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# The Koopman and moment-sum-of-squares approach for control: computational methods and applications

**Author**: Vít Cibulka

This thesis uses Sum-of-squares (SOS) and Koopman operator frameworks for analysis and control synthesis of nonlinear control systems. Both techniques propose linearization and convexification of nonlinear control problems by casting the problems into infinite-dimensional space where they permit linear descriptions leading to convex programming. We investigate the current challenges of both techniques and propose solutions aimed at making them more applicable in practice.

The SOS framework provides tooling for solving nonconvex polynomial problems via convex programming. The tradeoff for the global optimality is reflected in the size of convex programs, which limits the framework to small or very sparse problems. In this work, we improve the scalability, resource demands,and accuracy of the SOS framework for control-related tasks by splitting the problem into several interconnected parts of lesser complexity while also providing a method for optimizing the splitting, thus mitigating the impact of increasing the number of parameters.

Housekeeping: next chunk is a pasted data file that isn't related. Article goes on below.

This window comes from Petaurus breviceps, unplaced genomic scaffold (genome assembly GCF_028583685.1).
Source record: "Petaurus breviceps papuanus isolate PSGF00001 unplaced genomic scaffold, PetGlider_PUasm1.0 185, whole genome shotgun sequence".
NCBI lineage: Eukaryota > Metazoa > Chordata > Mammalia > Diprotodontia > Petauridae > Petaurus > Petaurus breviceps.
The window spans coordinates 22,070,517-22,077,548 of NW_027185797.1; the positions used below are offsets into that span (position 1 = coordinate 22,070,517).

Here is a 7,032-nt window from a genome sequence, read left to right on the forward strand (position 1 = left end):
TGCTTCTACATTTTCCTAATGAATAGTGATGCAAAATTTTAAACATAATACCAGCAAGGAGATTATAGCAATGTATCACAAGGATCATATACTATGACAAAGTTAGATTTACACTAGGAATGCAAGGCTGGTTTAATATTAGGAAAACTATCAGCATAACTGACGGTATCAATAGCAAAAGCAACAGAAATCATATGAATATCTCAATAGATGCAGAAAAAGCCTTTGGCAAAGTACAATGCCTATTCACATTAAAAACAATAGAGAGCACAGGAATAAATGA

The Koopman framework provides tools for global representation of nonlinear dynamical systems by high-dimensional linear systems, allowing the use of linear control methods for analysis and control design for the underlying nonlinear system. The current methods for learning the Koopman operator assume some partial knowledge about the operator, which is usually challenging to obtain,thus transferring the problem of finding the Koopman operator to the problem of finding the right parametrization for the particular numerical method, which can be just as difficult.

This thesis presents a new method for approximating the Koopman operator for nonlinear control systems. The method does not assume any prior knowledge about the operator, successfully outperforms the current state-of-the-art,increases the class of systems which can be approximated by the methodology, and is capable of exploiting and replicating symmetries of the underlying nonlinear system, thus guaranteeing consistent controller behaviour when used for control synthesis.